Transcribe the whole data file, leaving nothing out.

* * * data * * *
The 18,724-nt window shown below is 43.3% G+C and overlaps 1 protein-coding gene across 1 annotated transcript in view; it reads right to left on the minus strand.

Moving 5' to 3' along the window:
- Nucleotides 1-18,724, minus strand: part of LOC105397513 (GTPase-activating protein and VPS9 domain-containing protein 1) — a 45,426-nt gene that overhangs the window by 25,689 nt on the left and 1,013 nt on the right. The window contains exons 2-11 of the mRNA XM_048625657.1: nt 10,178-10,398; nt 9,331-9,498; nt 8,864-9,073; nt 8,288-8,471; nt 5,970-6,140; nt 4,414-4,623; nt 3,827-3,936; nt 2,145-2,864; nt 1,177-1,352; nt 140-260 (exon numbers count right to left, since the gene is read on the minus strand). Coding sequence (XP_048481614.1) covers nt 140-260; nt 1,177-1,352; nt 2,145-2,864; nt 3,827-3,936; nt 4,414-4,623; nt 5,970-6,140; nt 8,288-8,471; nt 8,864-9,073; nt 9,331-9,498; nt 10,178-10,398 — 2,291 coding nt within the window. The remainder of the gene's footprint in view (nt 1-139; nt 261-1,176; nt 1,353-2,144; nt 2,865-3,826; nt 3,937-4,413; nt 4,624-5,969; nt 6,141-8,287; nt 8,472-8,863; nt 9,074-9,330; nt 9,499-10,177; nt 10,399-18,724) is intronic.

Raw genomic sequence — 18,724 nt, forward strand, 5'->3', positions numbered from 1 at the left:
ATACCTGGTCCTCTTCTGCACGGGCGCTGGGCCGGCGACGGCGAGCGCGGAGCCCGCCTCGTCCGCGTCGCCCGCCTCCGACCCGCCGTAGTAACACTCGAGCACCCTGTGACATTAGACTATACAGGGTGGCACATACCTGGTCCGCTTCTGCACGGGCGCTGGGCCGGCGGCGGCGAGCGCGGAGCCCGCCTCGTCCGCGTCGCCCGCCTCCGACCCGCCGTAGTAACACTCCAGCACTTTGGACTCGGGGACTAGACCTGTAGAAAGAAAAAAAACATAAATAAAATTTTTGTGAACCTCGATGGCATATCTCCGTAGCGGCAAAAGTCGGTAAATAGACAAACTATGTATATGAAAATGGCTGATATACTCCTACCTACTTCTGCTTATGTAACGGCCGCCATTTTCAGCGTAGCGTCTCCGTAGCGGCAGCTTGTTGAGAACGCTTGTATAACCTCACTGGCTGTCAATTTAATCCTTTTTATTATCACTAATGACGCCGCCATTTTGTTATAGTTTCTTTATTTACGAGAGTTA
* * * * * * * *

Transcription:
The 18,724-nt window shown below is 43.3% G+C and overlaps 1 protein-coding gene across 1 annotated transcript in view; it reads right to left on the minus strand.

Moving 5' to 3' along the window:
- Nucleotides 1-18,724, minus strand: part of LOC105397513 (GTPase-activating protein and VPS9 domain-containing protein 1) — a 45,426-nt gene that overhangs the window by 25,689 nt on the left and 1,013 nt on the right. The window contains exons 2-11 of the mRNA XM_048625657.1: nt 10,178-10,398; nt 9,331-9,498; nt 8,864-9,073; nt 8,288-8,471; nt 5,970-6,140; nt 4,414-4,623; nt 3,827-3,936; nt 2,145-2,864; nt 1,177-1,352; nt 140-260 (exon numbers count right to left, since the gene is read on the minus strand). Coding sequence (XP_048481614.1) covers nt 140-260; nt 1,177-1,352; nt 2,145-2,864; nt 3,827-3,936; nt 4,414-4,623; nt 5,970-6,140; nt 8,288-8,471; nt 8,864-9,073; nt 9,331-9,498; nt 10,178-10,398 — 2,291 coding nt within the window. The remainder of the gene's footprint in view (nt 1-139; nt 261-1,176; nt 1,353-2,144; nt 2,865-3,826; nt 3,937-4,413; nt 4,624-5,969; nt 6,141-8,287; nt 8,472-8,863; nt 9,074-9,330; nt 9,499-10,177; nt 10,399-18,724) is intronic.

Raw genomic sequence — 18,724 nt, forward strand, 5'->3', positions numbered from 1 at the left:
ATACCTGGTCCTCTTCTGCACGGGCGCTGGGCCGGCGACGGCGAGCGCGGAGCCCGCCTCGTCCGCGTCGCCCGCCTCCGACCCGCCGTAGTAACACTCGAGCACCCTGTGACATTAGACTATACAGGGTGGCACATACCTGGTCCGCTTCTGCACGGGCGCTGGGCCGGCGGCGGCGAGCGCGGAGCCCGCCTCGTCCGCGTCGCCCGCCTCCGACCCGCCGTAGTAACACTCCAGCACTTTGGACTCGGGGACTAGACCTGTAGAAAGAAAAAAAACATAAATAAAATTTTTGTGAACCTCGATGGCATATCTCCGTAGCGGCAAAAGTCGGTAAATAGACAAACTATGTATATGAAAATGGCTGATATACTCCTACCTACTTCTGCTTATGTAACGGCCGCCATTTTCAGCGTAGCGTCTCCGTAGCGGCAGCTTGTTGAGAACGCTTGTATAACCTCACTGGCTGTCAATTTAATCCTTTTTATTATCACTAATGACGCCGCCATTTTGTTATAGTTTCTTTATTTACGAGAGTTA